The Best Roleplaying Games You've Never Heard Of

Published: November 14, 2013

These days, most people exposed to Western media have heard of Dungeons & Dragons, and people worldwide have played online roleplaying games like World of Warcraft. But there are hundreds of pen and paper RPGs that are mostly unknown outside of small communities of players, and they produce some incredible stories. If you're looking for something new to do on game night with your friends, check out some of these great RPGs, listed by accessibility to new players, the amount of time or number of gaming sessions you need to get the most out of it, and their degree of uniqueness or innovation.


  1. Apocalypse World

    Apocalypse World is a game about cool, sexy, badass people making a life for themselves in a post-apocalyptic wasteland. It brings the genre alive like nothing else, and the system is fast, fun, and easy to get in to if the stylized way the book is written doesn't bother you. If you're used to D&D, Apocalypse World will blow your mind.

    Accessibility: 7/10

    Time: 4+ sessions


    Innovation: 10/10

  2. Dungeon World

    Dungeon World is a tribute to D&D based on the critically-acclaimed system powering Apocalypse World. It's a game that manages to look and play like Dungeons & Dragons and captures all the fun of the early editions, while using a rules set that's more accessible, better balanced, and requires less time to play.


    Accessibility: 8/10

    Time: 2+ sessions


    Innovation: 8/10

  3. Fiasco

    Fiasco describes itself perfectly as a game about people with "powerful ambitions and poor impulse control." If you love Coen Brothers movies like Faro or Blood Simple, or just like fiction where elaborate plans become total trainwrecks, you'll love Fiasco. Check out Wil Wheaton and friends playing a full session of it right here.


    Accessibility: 10/10

    Time: 2-4 hours


    Innovation: 10/10

  4. Hillfolk

    Hillfolk says it's about personal dramas set in the Iron Age, but that's just the surface. It's really a system that models the way serial dramas like The Walking Dead, Game of Thrones, or The Sopranos work on TV, and it does it incredibly well. The book is crammed with ideas for new "shows," and it's easy to create your own, too.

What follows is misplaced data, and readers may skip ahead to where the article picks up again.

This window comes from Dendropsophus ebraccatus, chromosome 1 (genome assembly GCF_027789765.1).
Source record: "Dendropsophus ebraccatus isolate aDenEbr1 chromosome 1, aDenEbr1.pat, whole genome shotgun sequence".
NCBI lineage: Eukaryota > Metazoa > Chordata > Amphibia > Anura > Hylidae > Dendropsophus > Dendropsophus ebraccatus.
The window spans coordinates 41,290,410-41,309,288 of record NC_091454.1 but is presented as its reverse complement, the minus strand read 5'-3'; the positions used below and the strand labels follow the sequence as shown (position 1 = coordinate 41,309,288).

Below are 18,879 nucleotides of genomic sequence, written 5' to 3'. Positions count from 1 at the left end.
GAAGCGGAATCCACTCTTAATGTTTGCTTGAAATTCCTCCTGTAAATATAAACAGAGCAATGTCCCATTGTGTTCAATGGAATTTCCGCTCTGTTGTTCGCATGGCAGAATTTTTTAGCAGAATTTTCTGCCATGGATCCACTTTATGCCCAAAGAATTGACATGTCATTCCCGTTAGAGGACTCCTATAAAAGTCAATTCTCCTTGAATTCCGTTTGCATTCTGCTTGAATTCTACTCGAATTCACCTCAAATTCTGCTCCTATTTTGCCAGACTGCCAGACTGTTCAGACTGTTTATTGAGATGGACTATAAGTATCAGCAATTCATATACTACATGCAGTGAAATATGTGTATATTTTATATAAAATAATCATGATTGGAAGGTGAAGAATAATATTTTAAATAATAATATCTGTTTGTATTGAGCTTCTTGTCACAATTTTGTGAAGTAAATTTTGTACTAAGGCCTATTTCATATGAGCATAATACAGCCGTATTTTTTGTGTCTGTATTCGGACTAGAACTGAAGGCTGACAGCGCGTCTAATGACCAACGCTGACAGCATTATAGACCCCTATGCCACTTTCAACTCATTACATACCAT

Accessibility: 8/10

    Time: 3+ sessions


    Innovation: 8/10

  5. Kagematsu

    Kagematsu is a deceptively simple game ostensibly about a wandering samurai and the women who try to convince him to stay and protect their village. In reality, it's a clever, considerate examination of gender relationships, especially in groups. This game requires a mixed-gender group with at least one woman, and thrives with groups of one woman and three or four men, which not everyone can put together. If you can, give it a shot: you'll learn something about yourself, and the opposite sex.


    Accessibility: 7/10

    Time: 4-6 hours


    Innovation: 9/10

Comparing games is an apples-to-oranges problem: they differ so wildly that it's mostly a matter of personal taste. But for people who have never played a roleplaying game before and are intrigued by the idea, it's hard to find a better starting point than Fiasco. It plays fast, the rules are simple, and it's based on a genre that everyone is familiar with, or can become familiar with just by watching a good movie. 

Tabletop roleplaying games are a great addition to a game night, and there's hundreds out there to choose from. Go on - get rolling!